The Wickes Pioneer (Wickes, Mont.) 1895-1896, March 07, 1896, Image 7

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a El 10 it is tr fit 35 e . e - as er de as 311 at iff It, SW ot. .ed rag Iv - CBS Uit ORS my be the Led All eff, the fell Pn- she hen her WAS the hen ned ?ry- six sick for teen now ever ing- her - •if 1 , i 0 IN SEVENTEEN SECONDS. VI anted His Boy to he a 5'1't Pent:use-- Where Ho `otos' It. Mr. Hayseed Manor, I've made up my mind ter send our boy to the city writing school to learn how to write. Mrs. Hayseed—He writes a good hand. • Yes, Maniere but he's too slow for these times. The city's the place to learn things. Manor, no matter What. They write like greased lightnin' there. Vt hy, 'gorier, while I was in the city I saw a man write a Iwo -page love letter in sevent 'en seconds, by the watch. Be was a regular city feller. too --I could tell by his clothes. Why. Mailer, when the eiri that letter was writ to got it., it took her 'most five minutes to read It. I timed her, too.\ •• Love letter—girl reading it! Why. ettacre and how on 'arth did you ems a letter written, and then--\ It's all so, Marion I saw it In a theiter.\ Oklahoma. No little interest is centered in the re- sult of congressional action on the mat- ter of statehood for Oklahoma and tiet Indian country. One thing is self-evident to all well posted persons, and that . is, if the two territories were united into one state. Zats almost unlimited mining industries and extensive and rich agricultural area wenld make it rank well up among the richest states of the union. How to Buy a Carriage. The great need of the times is a condition whereby the prodnetr and consumer may deal with each other without the intervention of the middle man. The coalmen carrier should be the only middle man. The Elkhart Carriage and liarnes.s Co., of Elkhart, Ind., deals directly with the consumer. Their goods are shipped any- where for examination before sale. Every carriage, every set of' harness, every article sold, warranted. One hun- dred styles of carriages, ninety styles of harness and forty-one styles of riding saddles. Send for their 112 page cata- logue. This firm does an extensive business throughout the United States. When a man talks a good deal about \im- pudent seeing people,\ it is a sign that he is -becoming old. Earliest Redishes and Peas. The editor urges all readers to grow the earliest vegetables. They pay. Well Salzer's Seeds are bred to earliness, they grow and produce every time. None co early, so fine as Salter's. Try his radishes, cabbage, peas, beets, cucum- bers, lettuce, corn, etc! Money in it for you. Selzer is the largest grower of vegetables, farm seeds, grasses, clovers, potatoes, etc. If you will cut this out and send to the John A. Selzer Seed Co., La Crowe, Wis., with 10e postage, you will get sample package of Early Bird Rad- ish (ready in 16 days) and their great catalogue. Catalogue alone 5c postage W.II. There is a foolish controversy as to the Imaginary leadership of New York 'society. 11100 Reward. •100. The readers of this paper will be pleased to learn that there is at least one dreaded disease that selence has been able to cure in all its stages, and that is Catarrh. Hall's Catarrh C l aire is the only positive cure now known to the medical fraternity. Catarrh being a constitutional disease requires a con- stitutional treatment. Hall's Catarrh Cure is taken internally, acting directler upon the blood and mucous surfaces of the system, thereby destroying the foundation of the disease and giving the patient strength by building up the con- stitution and assisting nature in doing Its work. The proprietors have no much faith In its curative powers that they offer One Hundred Dollars for any case that it falls to cure. Send for list of testimonials. Ad imam Is. J. CHENEY te CO.. Toledo, O. Sold by druggists; 75c. Hall's Family P:11s, 26c. Every , man has been wolfed at some time In las life. Health once Impaired is not easily negaloeid yet cursor's ti Inger Tonle hes Htsined tilt...resume In many ruses. (loud for every seskuess and distress. FOUND A NEW WOMAN. HERE had been whist that evening at the club, and, incidentally, there had been cham- pagne. There were now cigars and conversation. The meeting had been a thorough success, BO in consequence the members of the Columbian were in high feather. The club was only a year old and each new success meant another weight thrown on the side of popu- larity and permanence. So the conversation had in it some of the spirit of the lively young men. \By Jove,\ said Morris Habberton, \this is what I call real joy of life. A fellow attends to his business during the day and feels that he deserves a rest at night. So he hies him to the club, where there are cards, cigars, con- genial fellows and a harmless glass.\ \Nothing like it,\ said old Hobbs, who was gray as to the fringes of his bald pate, but had left the \Bachelors\ because, as he explained it, \the fellows were getting old and grumpy.\ \There's always a glow about the very appearance of the club entrance to me,\ said Habberton. \Oh we know that's champagne talking, but the vintage seems to have the knack of uttering the truth to- night.\ This was Lewis Mortimer's contri- bution to the general talk. \Vintage be hanged!\ exclaimed the first speaker, turning on him in mock fury. But old Hobbs interrupted him with: \Don't hang the vintage now, my dear boy, and don't on your life underrate its power and influence.\ \I don't, but my words are the words of sane and sober truth. I say and I maintain and I reiterate that there is a warmth and genial glow about the very entrance to these rooms.\ \He waxeth oratorical,\ mocked Mortimer. \Contrast went on Habberton, with- out deigning to notice the interruption, \this home -coming with the home -com- ing of a fellow who is married to a woman.\ \Or one of these 'new women.'\ from Hensingten. who had not before joined in the conversation. \Ali now you are talking sense,\ said old IIobbs, rubbing his hands glee- fully. \It is the advent of the new woman that Is keeping so many inno- cent, eligible and worthy men from , matrimony.\ \How do you know?\ interrupted Mortimer, with especial stress on the \you.\ Some one threw an almanac at him and old Hobbs remarked that he hated \weak attempts at sarcasm.\ Reginald Vertress was a known and reputed lady's man, so nobody paid much attention when he observed, 1 rather tentatively: \Oh I haven't much faith in all this talk about the new woman, anyway. If you'll believe me, she's only the same dear creature with the addition of a bicycle, big sleeves Nei.) , drivers fare like noisy wagons—both empty. It la snore than e •mtierfol retiently eet'ple eurfer • • •rne. Get peace,. and com fart by removing ti•' • Hingercoras. A 'tutee's power is pr. It Winne to his food. Gladness Comes With a better understanding of the v v transient nature of the ninny phys- ical ills which vanish before primer ef- forts—gentle efforts-- pleasant is ffort rightly directed. There is comfort in the knowledge that so many forms of aheiness are not due to any actual dis- ease, but simply to a constipated condi- tion of the system, w h hit t he pleasant family laxative, Syrap of law:, prompt- ly removes. That is why it is the only remedy with millions of families, and is everywhere esteemed so highly by all who value ,good health. Its beneficial effects lire due to the fact, that it is the one remedy which protrudes internal cleanliness, without. deldlifaiing the organs on whieli it a.ets. It is therefore all important„ in order to get its bee,- ficial effects, to note wlien you pur- ehrtfte, that you liftVe 11)0 Verittinr 8rt.t.•10, which is manufriet nred lv II,' - Cal ifornia Fig Syrup Co. only, and sold by all rep- utable druggists. If in the enjoyment of good health, and the system is regular, then laxa- tives OT tdhor rernt•diet; are not neetled. If afflit•li'd i I h any :veinal diseaae. one limy he pilVkiciartS. but if in need of a laxative. then one should have tiie. best, and with the well-informed everywhere, Syr - 1p of ir HZ'S stands highest and is most largely used and gives most general satisfaction. r VINTAGE BE HANGED. and a membership ticket in the V. Q. P. U.\ \Well whatever :nay he said,\ went on Habherton (he had drunk consid- erable champagne), \the new woman Is a painful reality. Wo hate to admit her presence, but she 1.1 here, though we hope not to stay.\ \Pray forbear,\ exclaimed the irre- pressible Mortimer. \Who knows but some of oer number have formed 'en- tangling alliances' w'th new women who make political speeches and head petitioning conventions?\ \May gracious heaven forbid!\ re- sponded Habberton, in such a tone of mock tragedy that the whole company burst into peals of rollicking laughter. Three was one young man who had not joined in tho conversation and who did not join in the laugh. This was Tom Agnew. He sat smoking in an obscure corner, and his face fleshed at the last words of Hab- berton and Mortimer and the laugh which greeted them. As seen as con- venience would allow, he arose and slipped away. Ili his mine a strange fight was taking place between resentment, love and fear of ridicule. He felt that in Lewis Morttmer's last remarks there had been a veiled allu- sion to himself, though his engagement to Helen Clayburn was supposed to he a serape Helen he knew to he a bailer in the work of women, and he grew angry with himself, with her and with his companions when he thought that she might be included in the category of \new woman.\ A man in. not always reaserlable slier champagne and a long game of whist. So in his unreason Toni Agnew wrote a letter thet night which in his saner moments he would not have been guilty of penning. And the next morning Helen (lay - burn received it jest as she was going net to attend a meeting of the Kinder- garten assorifit ion \Why. it's a letter from Tom,\ shn said. \I womb 1 Ic Is in haste to go away, that he writes •• And she tore It open. It WAS not very long and as she read it she grew white and trem- bled a little. But Helen Clayburn wa.s a very sensible girl. She handed the letter to her mother, saying: . \Something has gone wrong to vex Tom. He should have come to me in- stead of writing. I will wait for him to come to his senses.\ She read a paper that morning be- fore the association and the ladies said of it: \The paper was excellent, but don't you think its value was much added to by her manner of reading? It Was read with such spirit.\ When she came home from the asso- ciation Helen Clayburn read Tom Ag- new's letter again and cried a little bit as she laid it down. • \'lie cannot beconie the laughing steck of men by marrying a girl whose actions place her unmistakab:y in the ranks of that very undesirable creature, the new woman.' Who has been talk- ing to him and what have I done ex- cept take an interest in what should engage the attention of every true wom- an? Tom, Tom, I love you, but you must—you must come to yourself.\ And she did not answer the letter. Three weeks passed and Tom Agnew grew uneasy. Why had Helen not written? He had expected a letter from her before this. He hoped he had said nothing which she might construe into a -desire on his part to break their en- gagement. He had not meant to go so far as that. Ile was at the club one night again, and in the meantime an election had taken place. There were only cigars on this night. There had been no whist, no cham- pagne. \It is wonderful what a triumph .we have in electing pure and worthy men to take charge of our school interests,\ said Morris Habberton, seriously. \Yes we,\ sneered Lewis Mortimer. \Betsey and I, we killed a bear, didn't we? What are you talking about? It was the women who did it. They worked before election and then went up to the polls like—ahem—men.\ \Well I have no objection to that. I don't want to rob them of their credit. All honor to the women who rid us of boodlers and incompetents.\ \They acted nobly,\ chimed in old Hobbs, \but much was due to the splen- did leadership and wonderful genius for organization of that Miss Clayburn. She is Indeed a great girl. You know her, Agnew, don't you?\ \Ah yes, yes, of course,\ stammered Tom. \Well we'll expect you to see that she is one of the patronesses on 'ladies' day'.\ . As soon as Tom could get out he hur- ried away, mentally kicking himself for a weak fool. And he called himself by no milder name when he found Helen Clayburn at home a half-hour later. He ex- plained it all to her, not for a moment sparing himself. \I said that something had happened to vex you,\ said Helen, \but oh, Tom! I knew you would come to your senses. But aren't you afraid of me as a new woman? Just think, Tom, I've been elected president of the Woman's So- cial Purity Club and won the annual medal for the best muffins at the cook- ing school. Isn't that ominous?\ There was a look in her eyes and a half -humorous little tremor in her voice that made him clasp her in his arms as ha Mid: \I don't care if you've been elected sheriff if you'll just forgive me and take me back to your heart again. I don't care how new a woman you are, just so you are mine.\ Mary's Calls. Mary trotted into a neighbor's house one morning last week, climbed up in- to an easy chair and settled herself for a talk. \I have been making calls,\ she announced. \I've been to Aunt Lucy's and Mrs. C.'s, and the Wes. I've been out ever since breakfast calling.\ Her hostess thought it wise to ask: \And does your mother know where you are, Mary?\ All the glow died out of her face. She pushed herself for- ward in her chair, with her finger to her lip. \Let—me—see she slowly mused. \I — guess — I — must — go — home—now.\ SCIATiC RHEUMATISM AND ITS CURE. From the Gazette, Burlington. Iowa. The story of Mr. Tabor's nearly fatal attack of sciatic rheumatism is familiar to his large circle of acquaintances, but for the benefit of others and those sim- ilarly afflicted The Gazette has investi- gated the matter for publication. Mr. Tabor is Secretary and Treasurer for the commercial Printing Company, with ern/vs in the Hedge Block, and re- sides at 417 Basset Street, Burlington, Iowa. A Gazette man sought an int , r - view with Mr. Tabor at his place of business to -day, and although he was busily engaged with imperalive duties. he talked freely and feelingly on the subject of his recent severe sickness and ! subsequent wonderful cure. \Yes said Mr. Tabor, can Israel) say that I am a well man, that Is, no, old trouble with rheumatism in:s en- tirely disappeared, but I am still taking Pink Pills and will keep on taking them as long as I continue to grow strew ger and healthier, as I have been every Osiy since I began to use them. You will E it wonder at my profound faith In t: • ' merits of Pink Pills after you have heard what I have to tell you. About one year ago I was stricken suddenly with sciatic rheumatism and was con- fined to my bed. It grew worse and rapidly assumed the form of Inflamma- tory rheumatism. 1 suffered constant and acute pains and all the tortures which that horrible disease is capable of inflicting. At length under the constant care Of a local physician I was enabled to return to my work, but only at inter- vals. Severe attacks would appear reg- ularly In my back and descend into my leg and foot, and threatened to make me a permanent cripple. I tried various remedies for rheumatism, but without any beneficial results. I grew pale,weak and haggard, and my family grew alarmed at my condition. • \About eight weeks ago my mother ‘Anduced me to try Dr. Williams' Pink Pills for Pale People, and you know the result. Before I had used one box I felt greatly relieved and much stronger. I continued their use and improved rapid- ly. I have now taken eight boxes and feel like a new man and completely cured. In reply to Inquiries Mr. Henry, the druggist, stated that Dr. Williams' Pink Pills were having a large sale, that it was particularly gratifying to him to know that the customers themselves were highly pleased with the benefits they had derived from their use; that many of them stated that the pills were the only medium that had done them any good; that they not only gave them quick relief but permanent bene- fit. That the pills do sell and that the pills do cure is a certainty. Dr. Williams' Pink Pills contain, in a , condensed form, all the elements nec- essary to give new life and richness to the blood and restore shattered nerves. Pink Pills are sold in boxes only at 50 cents a box or six boxer' for *2.50, and may be had of all druggists, or direct by mail from Dr. Williams' Medicine Co., Schenectady, N. Y. , NOTES. Denman Thompson's forthcoming play is entitled \The Sunshine in the Alley.\ Charles Frohman says that receipts generally through the country on Christmas day were about 33 per cent less than last year. The matinees were bad everywhere. More places of amusement are now open in New York than are to be found In London or Paris. It takes $20,000,- 000 capital to run them, and they give employment to 20,000 persons. The, London Times says of W. D. Howell's one -act comedy, \A Dangerous Ruffian\: \It is not likely to enhance his literary reputation or to lead to his more intimate connection with the stage.\ After an absence of five years, Miss Minnie Palmer renewed her acquaint- ance with the American public In New York last Monday night in \The Schoo: Girl,\ a musical farce. in three acts, by George Manchester and elhert Maurice. The remedy was pronneneed poor stuff, but Miss Palmer was well received. A Cuban war drama eas been itievi table for some timennd Manager Litt I . first in the ring with a play that deals with the struggles of the patriots for freedom. It Is to he called \The Last Stroke.\ and will he produced in At. Paul. Fehr iary 23. The drama Is the work of Isaac N. Morris. whose \Rival Careiblates\ had a brief but profitable run at Ileytet two ears ;tg lIe is one of the youngest of the imecessfill playwrights of tlw Ilay, and is a great- grandson of Senator Morrk, of Ohio, the presidential candidate of the old Meaty party New York ie'orld. Chicago's Mammoth Elevator. Chicago has a new grain elevator which davarfs its neighbors. It cost $3`25.00 ) and has a capacity of 1,5)0,- 009 bushels. It has its own water, light and fire extinguishing system. LET THE EARTH REJOICE AND farmers sing. With our new hardy grasses, clovers and fodder plants the poorest, most worn out, toughest, worst piece of land can be made as fertile as the valley of the Nile. Only takes a year or so to do so! At the same time you will be getting big crops! Teosinte, Giant Sperry, Sacaline, Lathyrus, what a variety of names! Catalogue tells you! If you will eat this out and tan I it to the John A. Selzer Seed Co., La Crosse, Wis., with 10c. postage, you will get free their mammoth catalogue and ten grass and grain fodder samples (worth $10.00 to get a start). wee A sattlyucnn. He—Wasn't that an absurd rumor they started, that, I was lustre , my mind? She—Well, I should say 80. We are Poisoned by Air and Rater. When they contain the genus of 111111.irla To annihilate these und avoid or eiitliorr chills and fever. bilious retuittent or chant, ague use perststt ntly and regularly Hostetter's also remedies dys- constipation loss of hetunatism and kid- ney complaint. Appetite and •It'ep im- proved by this thorough Lireilt. and the intirmities of eye mitigut..1 by it. . maim, Neb., HAYDEN BROS• 0 w,neglussful three times a duv iIII rtriticku rcrntass. 'I I e MOM! %, hip. I he Ilk p \%iite to. ; ntalogue et Spring t useless. tree. Stomach Hitters which pewit& lit er trouble. strength. nervousness r WE HAVE NO AGTNTS. but well Or.ct to trwtooa•une scat whirled...1w prior. Skit e nrol.\ tier untalawttoa before awl.. Ereollaleir was ranted. 100 styles uf Car , 3 iages, eio styles of Hap ness,41 styles eldIngSa6 dies. Wril• for catalogue. Slits/OCT Carriage a Heroes. MSC, Elkhart, Ind. W. B. Esser, Seer SWEET trsi eproutew POTATOES ''` l 4\ on •Issaren. No oxperteuno quievl Directions for ' , pi utallt, ('ree. Achirorsa •ICIN S ER, Culasaleas, Yam. 11Mm. sr Greeks desirious of obtaining revenge their enemies prayed to Nemesis for aid Colorado Gold Alines. If you are interested in gold mining or wish to keep posted regarding the wonderful strides being made in Colo- rado, it will pay you to send fifty cents for a year's subscription to The Gold Miner, an illustrated monthly paper published at Denver. An air of secret sorrow is very becoming to a girl as lunette she 'Wei DO secret sorrow. %a , .(1.K. A fatti...e than tat to get a 5 -cent package of Cut anri Slash smoking tobacco if you want tc enjoy a real good smoke. Cut and Slash cheroots are as good as many 5 -cent cigars, and you get three for cents. Sure to please. Mat mothers' idea of saving a boy from perdition, is to nag kOm into being good. Two bottles of Pluto's Cure far C as imp - t ion cured me of a bad lung trouble. Mrs. J. Nichols, Princeton. Ind . Mar. 20, 18115. are worm more on the driver than oath° horse. Ilegemass's M p nor De- with Cal veering.. I'm... Chapped Hand. and 3 Al..% Teleler or Sore 5eee. tkilidalns. Pecs, tr. u. Ci,, rk Neve Raven. AL - TI ate are more balky drivers than balks ih- F sr IT 4 : -In Tito stopers — lfre - ;Sr or. 1i fire- t berse Iteetorer. So Insane , u• Is.' • a s 5fsr , o14...11 . 11rh, 1,411.1 , 111,1 6 . 2 Irv. !nit wnt.w. build to Sir. Ma,,,, .511 urs1 tilts., lag Bisil temperNI driver bad tempered tenni .e • • • 410 • • • • • • • • • • • • • • • 411 Never Out of Work Never idle in a search • for those vslio suffer most from PAINS and cannot work. S'f. JACOBS OIL )r, ill cure and fit them for work when the chance conies. ISO 410 • • • • ilk Ilk • Ilk • Ilk WM. • ....die • .• • • • . • • • • tip .. • • .. .. II- 0 5- •• • 10 • • 0 -I * .• • S ...4. I I. .• • • le or • • 0 -I we • 1 ‘ t \sr -• I • P is I. .... • I • • 0 er • . • • 11k111)4b C. • • 0 F ELD AND HOC FENCE WIRE. 28, fla, 42, f10, sir f3ES Orel Quality sod workmanehip the beat. Nothing on the iriurket Ii, c•kiiiipere with it. Write for full information. UNION FENCE COMPANY, DE KALE, ILL. • 4 • i HURRAH. FARMERS! SHOUT FOR JOY! • Fine, luxuriant matures end rich meadow., producing tremendoue hay Shot toes per groat are now MI410_1.0413101° on ev•ry soil. in clime. by sowing our Extra Grass and Clover Mi Ito res You won't need tel wait v. lifetime for a good start of grass, fort, laves 11,oh. If gown In April will produce • rooming crop in July. Pseptiont Ores Cu Mire, etc.. '2 cents poelt.age WE PAY $400 IN COLD PRIZES On Oats. Barler and Corn' The birgest yield on Silver Mini ;Nameless Beauty; Oat. o. le0.1 erns '3r7 In.liels; the next ZOS per s, re. You. . , len heat that se IS% and win ;AM ' our new tenbeil BIOuy, Oats, Cama and Potat*.c swill revolutionize farming! We are the largest growers of faros goods, in the world! Our sew), produce- a the editor of the Rural hew Yorker ,Early Wieconsie Potato yielded tor las 736 bushels per sore if.. early son yields 731i tiu•Kels, w hat will • late d,? Potatoes only SI .30 per barrel. EARLIEST VECIETABLES IN THE WORLD. Splendid sorts, fine yields Onion Seed only 90c per Is 35 pkgs. Earliest Vegeta:0es. $1 lei postinid 10 vks. rioter Seed., 2.1e. Ev-rything un hard liOn prang. Wholewsle blarkrt ls•rdener'e List, 4‘.. postage. Plisse Cut the Following Out and Send It oen, 111 stamps And VC our Utg est•logue and saur;rle of the Pumpkin Yellow Weblitgeelon sensation! Catalog. &ogle. iv. ieviar... WN 11 11: 11 7:1 isirt a taPp i ll st's iimaPP oft,\ 1 1 9. 1\ ti sr • 1 1* V / \‘. , Your 1 3AT LE Ax or life 1fe- t have it PLUG ik <5 (A7 fuo The largest piece of good tobacco ever sold for lo cents . and me 5 cent piece is nearly as large as you get - of other high grades for io cents Rattlesnakes, Butterflies, and. . . ? Washington Irving sail, he suppor I certain hill was cai; , \ Rattlesnake I I ill\ because it abounded in --butterflies. '11“• rule of contrary\ governs other names. Some bottles are, sup- pesedly, labeled \Sarsaparilla\ because they arc full of . . . well, we don't know what they are full of, but we know it's not sarsapa- i illa; except, perhaps, enough for a flavor. There's only one make of sarsaparilla that can be relied on to be all it claims. It's Ayer's. It has so secret to keep. Its formula is open to all physicians. Thin formula was examined by the Medical Com- mittee at the World's Fair with the result that while every other make of sarsaparilla waa excluded from the Fair, Ayer's Sarsapa- rilla was admitte I and honored by awards. It was admitted be' cause it was the best sarsaparilla. It received the medal as the best. No other sarsaparilla has beet so tested or so honored. Good motto for the family as well asIlie Fair: Admit the best, exclude the rest. Any doubt about it Heed for the 4 Curebook.\ It lolls doubt. and cures &AIN,* Address! Li A ver Lowell, Miss. Ala - ) Comfort to California. - ;Builingttm , Route Ves. end economy, tom If you take the Burlington Route's per•-onally conducted once - U - stink Crete -tilting which lease I in uha anti Lin- eoln every Tharsday morn - ins. Through tourkt sleepers - elean, bright. eornforteble f , •,- I ttnehe to San Francine° •its Alige10.4. Second --. ticket'. - weeptoll ' t r, for u double berth, 01 ide enough unit big enough for two. Write for b,Ider riving full informsit h•t, t Ir rail on the netire• t I r 1 ildtrin !Grote :Ines) k I Pau-. r \kgr• , ,I ()1/13111 WELL MACHINERY ynlrnitysteol estaloque show*, watt AI:0 RV'S IlYDRAIILIO AND JETTINO MACHINRRY, eta Serer Irsza. Rove been tesead sad iii waryearsd. :tout car snits* and Iron Works, grow peso, to eeeh Mfg co 1111.415 thy Iowa. . rer 11.0112Lts Olean II wentiray PR, 1414 West Umtata Mewl. ORM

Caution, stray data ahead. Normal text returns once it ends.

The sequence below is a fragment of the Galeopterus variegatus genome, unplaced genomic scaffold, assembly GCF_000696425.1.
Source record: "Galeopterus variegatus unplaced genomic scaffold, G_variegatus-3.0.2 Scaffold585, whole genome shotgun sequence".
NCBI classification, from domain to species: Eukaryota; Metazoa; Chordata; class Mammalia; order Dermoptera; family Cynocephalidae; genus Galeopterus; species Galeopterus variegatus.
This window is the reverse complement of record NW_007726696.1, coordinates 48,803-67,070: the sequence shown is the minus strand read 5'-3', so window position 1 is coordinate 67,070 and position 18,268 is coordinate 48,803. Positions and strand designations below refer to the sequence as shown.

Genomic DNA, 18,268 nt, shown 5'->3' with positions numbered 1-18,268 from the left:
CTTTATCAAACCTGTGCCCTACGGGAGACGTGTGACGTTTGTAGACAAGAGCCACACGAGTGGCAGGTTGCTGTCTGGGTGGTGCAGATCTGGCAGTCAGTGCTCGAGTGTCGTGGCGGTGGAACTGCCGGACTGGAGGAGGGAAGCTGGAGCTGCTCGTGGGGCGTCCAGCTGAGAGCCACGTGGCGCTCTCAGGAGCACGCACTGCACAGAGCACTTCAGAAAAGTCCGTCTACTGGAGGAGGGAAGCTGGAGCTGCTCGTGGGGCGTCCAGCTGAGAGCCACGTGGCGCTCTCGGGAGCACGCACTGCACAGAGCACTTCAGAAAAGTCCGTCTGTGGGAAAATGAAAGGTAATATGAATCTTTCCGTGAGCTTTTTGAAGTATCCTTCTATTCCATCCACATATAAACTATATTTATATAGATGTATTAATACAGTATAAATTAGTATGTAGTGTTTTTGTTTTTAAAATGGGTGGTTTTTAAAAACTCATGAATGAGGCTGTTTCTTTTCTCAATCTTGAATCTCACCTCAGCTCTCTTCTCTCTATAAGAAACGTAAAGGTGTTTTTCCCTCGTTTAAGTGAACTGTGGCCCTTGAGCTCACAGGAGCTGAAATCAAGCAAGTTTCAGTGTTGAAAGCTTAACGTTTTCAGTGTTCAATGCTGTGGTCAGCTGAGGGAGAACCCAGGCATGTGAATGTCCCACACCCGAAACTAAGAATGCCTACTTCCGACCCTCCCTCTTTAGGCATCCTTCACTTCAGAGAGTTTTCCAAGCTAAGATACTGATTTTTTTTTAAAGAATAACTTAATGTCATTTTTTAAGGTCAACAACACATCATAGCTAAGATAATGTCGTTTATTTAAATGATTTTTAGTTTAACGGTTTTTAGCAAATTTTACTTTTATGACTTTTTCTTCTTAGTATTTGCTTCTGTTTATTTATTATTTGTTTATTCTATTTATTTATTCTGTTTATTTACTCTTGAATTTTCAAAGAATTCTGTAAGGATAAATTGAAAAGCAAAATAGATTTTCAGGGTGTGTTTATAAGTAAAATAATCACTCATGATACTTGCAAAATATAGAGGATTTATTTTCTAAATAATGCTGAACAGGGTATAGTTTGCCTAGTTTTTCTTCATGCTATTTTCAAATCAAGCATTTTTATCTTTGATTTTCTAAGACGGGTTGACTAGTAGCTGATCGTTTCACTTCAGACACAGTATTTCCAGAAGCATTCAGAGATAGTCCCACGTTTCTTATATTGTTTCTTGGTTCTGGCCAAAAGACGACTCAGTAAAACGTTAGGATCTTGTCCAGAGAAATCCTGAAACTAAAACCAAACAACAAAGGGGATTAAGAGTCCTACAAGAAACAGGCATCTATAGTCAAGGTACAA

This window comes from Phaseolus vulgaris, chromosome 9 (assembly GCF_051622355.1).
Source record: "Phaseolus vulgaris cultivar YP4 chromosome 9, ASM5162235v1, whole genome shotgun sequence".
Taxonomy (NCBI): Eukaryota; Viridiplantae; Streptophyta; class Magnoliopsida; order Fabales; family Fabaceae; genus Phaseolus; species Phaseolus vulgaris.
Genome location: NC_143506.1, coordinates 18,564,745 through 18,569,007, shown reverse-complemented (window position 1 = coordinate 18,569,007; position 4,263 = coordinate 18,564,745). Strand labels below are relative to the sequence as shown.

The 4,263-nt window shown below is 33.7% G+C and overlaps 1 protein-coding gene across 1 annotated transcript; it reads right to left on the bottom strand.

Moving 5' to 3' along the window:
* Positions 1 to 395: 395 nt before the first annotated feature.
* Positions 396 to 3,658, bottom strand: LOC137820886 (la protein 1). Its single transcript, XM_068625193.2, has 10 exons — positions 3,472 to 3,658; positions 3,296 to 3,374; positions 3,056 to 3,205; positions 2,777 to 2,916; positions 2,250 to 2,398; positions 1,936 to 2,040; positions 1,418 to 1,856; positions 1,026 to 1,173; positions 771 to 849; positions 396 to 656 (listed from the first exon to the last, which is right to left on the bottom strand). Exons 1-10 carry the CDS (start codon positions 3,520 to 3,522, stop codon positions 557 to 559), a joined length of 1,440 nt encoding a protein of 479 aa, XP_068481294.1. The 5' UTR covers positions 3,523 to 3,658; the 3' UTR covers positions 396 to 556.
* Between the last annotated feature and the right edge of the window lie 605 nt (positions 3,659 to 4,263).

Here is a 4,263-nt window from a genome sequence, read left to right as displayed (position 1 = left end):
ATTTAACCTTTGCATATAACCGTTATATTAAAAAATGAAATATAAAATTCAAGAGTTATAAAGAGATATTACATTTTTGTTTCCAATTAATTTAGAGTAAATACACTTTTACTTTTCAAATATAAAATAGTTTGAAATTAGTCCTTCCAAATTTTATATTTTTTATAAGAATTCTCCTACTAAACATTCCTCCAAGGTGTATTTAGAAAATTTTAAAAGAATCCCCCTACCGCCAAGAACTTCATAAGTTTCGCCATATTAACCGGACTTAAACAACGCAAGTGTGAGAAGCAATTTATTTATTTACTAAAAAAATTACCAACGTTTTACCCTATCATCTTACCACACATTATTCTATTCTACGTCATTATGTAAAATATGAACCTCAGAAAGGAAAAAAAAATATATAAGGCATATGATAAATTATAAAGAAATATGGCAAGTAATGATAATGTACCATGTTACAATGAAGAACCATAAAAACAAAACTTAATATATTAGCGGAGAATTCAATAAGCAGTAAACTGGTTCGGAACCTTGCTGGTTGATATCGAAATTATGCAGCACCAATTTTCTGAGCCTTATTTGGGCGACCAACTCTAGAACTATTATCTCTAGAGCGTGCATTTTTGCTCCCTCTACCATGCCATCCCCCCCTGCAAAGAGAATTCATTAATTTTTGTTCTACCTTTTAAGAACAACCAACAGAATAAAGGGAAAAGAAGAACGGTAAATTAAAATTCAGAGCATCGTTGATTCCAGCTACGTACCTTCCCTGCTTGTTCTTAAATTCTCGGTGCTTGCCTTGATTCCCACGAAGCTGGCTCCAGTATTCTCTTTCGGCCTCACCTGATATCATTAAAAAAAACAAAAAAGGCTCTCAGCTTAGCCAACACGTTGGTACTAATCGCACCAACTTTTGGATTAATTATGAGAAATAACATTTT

The Wickes Pioneer (Wickes, Mont.), 07 March 1896, located at <>, image provided by MONTANA NEWSPAPERS, Montana Historical Society, Helena, Montana.